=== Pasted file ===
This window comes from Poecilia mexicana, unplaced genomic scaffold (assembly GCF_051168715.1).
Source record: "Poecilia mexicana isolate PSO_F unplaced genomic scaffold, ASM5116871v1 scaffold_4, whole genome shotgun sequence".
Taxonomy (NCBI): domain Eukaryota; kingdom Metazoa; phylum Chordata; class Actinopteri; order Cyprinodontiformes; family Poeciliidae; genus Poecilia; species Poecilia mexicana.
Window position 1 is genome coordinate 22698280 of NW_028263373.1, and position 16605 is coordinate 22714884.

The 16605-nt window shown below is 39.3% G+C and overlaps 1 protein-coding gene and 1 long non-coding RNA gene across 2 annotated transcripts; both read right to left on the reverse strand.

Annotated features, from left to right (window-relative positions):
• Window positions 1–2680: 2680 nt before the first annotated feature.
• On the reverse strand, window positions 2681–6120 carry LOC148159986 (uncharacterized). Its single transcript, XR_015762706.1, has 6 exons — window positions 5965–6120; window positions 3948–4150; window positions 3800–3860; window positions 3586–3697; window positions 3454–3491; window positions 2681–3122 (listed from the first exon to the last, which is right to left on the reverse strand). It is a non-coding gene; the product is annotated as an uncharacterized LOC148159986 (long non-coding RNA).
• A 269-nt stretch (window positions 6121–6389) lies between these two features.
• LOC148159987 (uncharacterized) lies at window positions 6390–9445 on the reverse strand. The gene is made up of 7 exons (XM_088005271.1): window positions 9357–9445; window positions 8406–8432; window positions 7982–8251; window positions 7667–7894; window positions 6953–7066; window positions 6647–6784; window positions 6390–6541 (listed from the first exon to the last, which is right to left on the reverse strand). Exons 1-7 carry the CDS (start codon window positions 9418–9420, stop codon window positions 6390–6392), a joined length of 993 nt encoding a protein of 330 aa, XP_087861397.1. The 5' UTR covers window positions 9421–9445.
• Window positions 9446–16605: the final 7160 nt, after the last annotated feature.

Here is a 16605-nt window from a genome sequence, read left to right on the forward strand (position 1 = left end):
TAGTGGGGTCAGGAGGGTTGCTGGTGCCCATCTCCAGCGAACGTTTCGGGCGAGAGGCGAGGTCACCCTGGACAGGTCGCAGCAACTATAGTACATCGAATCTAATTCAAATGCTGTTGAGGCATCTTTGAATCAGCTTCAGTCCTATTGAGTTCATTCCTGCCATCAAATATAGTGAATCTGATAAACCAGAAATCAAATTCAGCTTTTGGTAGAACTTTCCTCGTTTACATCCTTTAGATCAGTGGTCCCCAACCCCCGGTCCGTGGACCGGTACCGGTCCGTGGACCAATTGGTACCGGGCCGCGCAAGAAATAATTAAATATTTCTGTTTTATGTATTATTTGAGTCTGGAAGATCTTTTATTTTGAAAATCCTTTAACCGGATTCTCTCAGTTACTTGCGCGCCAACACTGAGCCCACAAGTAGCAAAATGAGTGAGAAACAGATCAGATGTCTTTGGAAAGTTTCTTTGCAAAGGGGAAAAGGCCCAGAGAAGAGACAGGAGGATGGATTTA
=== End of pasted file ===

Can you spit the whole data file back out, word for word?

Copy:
This window comes from Poecilia mexicana, unplaced genomic scaffold (assembly GCF_051168715.1).
Source record: "Poecilia mexicana isolate PSO_F unplaced genomic scaffold, ASM5116871v1 scaffold_4, whole genome shotgun sequence".
Taxonomy (NCBI): domain Eukaryota; kingdom Metazoa; phylum Chordata; class Actinopteri; order Cyprinodontiformes; family Poeciliidae; genus Poecilia; species Poecilia mexicana.
Window position 1 is genome coordinate 22698280 of NW_028263373.1, and position 16605 is coordinate 22714884.

The 16605-nt window shown below is 39.3% G+C and overlaps 1 protein-coding gene and 1 long non-coding RNA gene across 2 annotated transcripts; both read right to left on the reverse strand.

Annotated features, from left to right (window-relative positions):
• Window positions 1–2680: 2680 nt before the first annotated feature.
• On the reverse strand, window positions 2681–6120 carry LOC148159986 (uncharacterized). Its single transcript, XR_015762706.1, has 6 exons — window positions 5965–6120; window positions 3948–4150; window positions 3800–3860; window positions 3586–3697; window positions 3454–3491; window positions 2681–3122 (listed from the first exon to the last, which is right to left on the reverse strand). It is a non-coding gene; the product is annotated as an uncharacterized LOC148159986 (long non-coding RNA).
• A 269-nt stretch (window positions 6121–6389) lies between these two features.
• LOC148159987 (uncharacterized) lies at window positions 6390–9445 on the reverse strand. The gene is made up of 7 exons (XM_088005271.1): window positions 9357–9445; window positions 8406–8432; window positions 7982–8251; window positions 7667–7894; window positions 6953–7066; window positions 6647–6784; window positions 6390–6541 (listed from the first exon to the last, which is right to left on the reverse strand). Exons 1-7 carry the CDS (start codon window positions 9418–9420, stop codon window positions 6390–6392), a joined length of 993 nt encoding a protein of 330 aa, XP_087861397.1. The 5' UTR covers window positions 9421–9445.
• Window positions 9446–16605: the final 7160 nt, after the last annotated feature.

Here is a 16605-nt window from a genome sequence, read left to right on the forward strand (position 1 = left end):
TAGTGGGGTCAGGAGGGTTGCTGGTGCCCATCTCCAGCGAACGTTTCGGGCGAGAGGCGAGGTCACCCTGGACAGGTCGCAGCAACTATAGTACATCGAATCTAATTCAAATGCTGTTGAGGCATCTTTGAATCAGCTTCAGTCCTATTGAGTTCATTCCTGCCATCAAATATAGTGAATCTGATAAACCAGAAATCAAATTCAGCTTTTGGTAGAACTTTCCTCGTTTACATCCTTTAGATCAGTGGTCCCCAACCCCCGGTCCGTGGACCGGTACCGGTCCGTGGACCAATTGGTACCGGGCCGCGCAAGAAATAATTAAATATTTCTGTTTTATGTATTATTTGAGTCTGGAAGATCTTTTATTTTGAAAATCCTTTAACCGGATTCTCTCAGTTACTTGCGCGCCAACACTGAGCCCACAAGTAGCAAAATGAGTGAGAAACAGATCAGATGTCTTTGGAAAGTTTCTTTGCAAAGGGGAAAAGGCCCAGAGAAGAGACAGGAGGATGGATTTA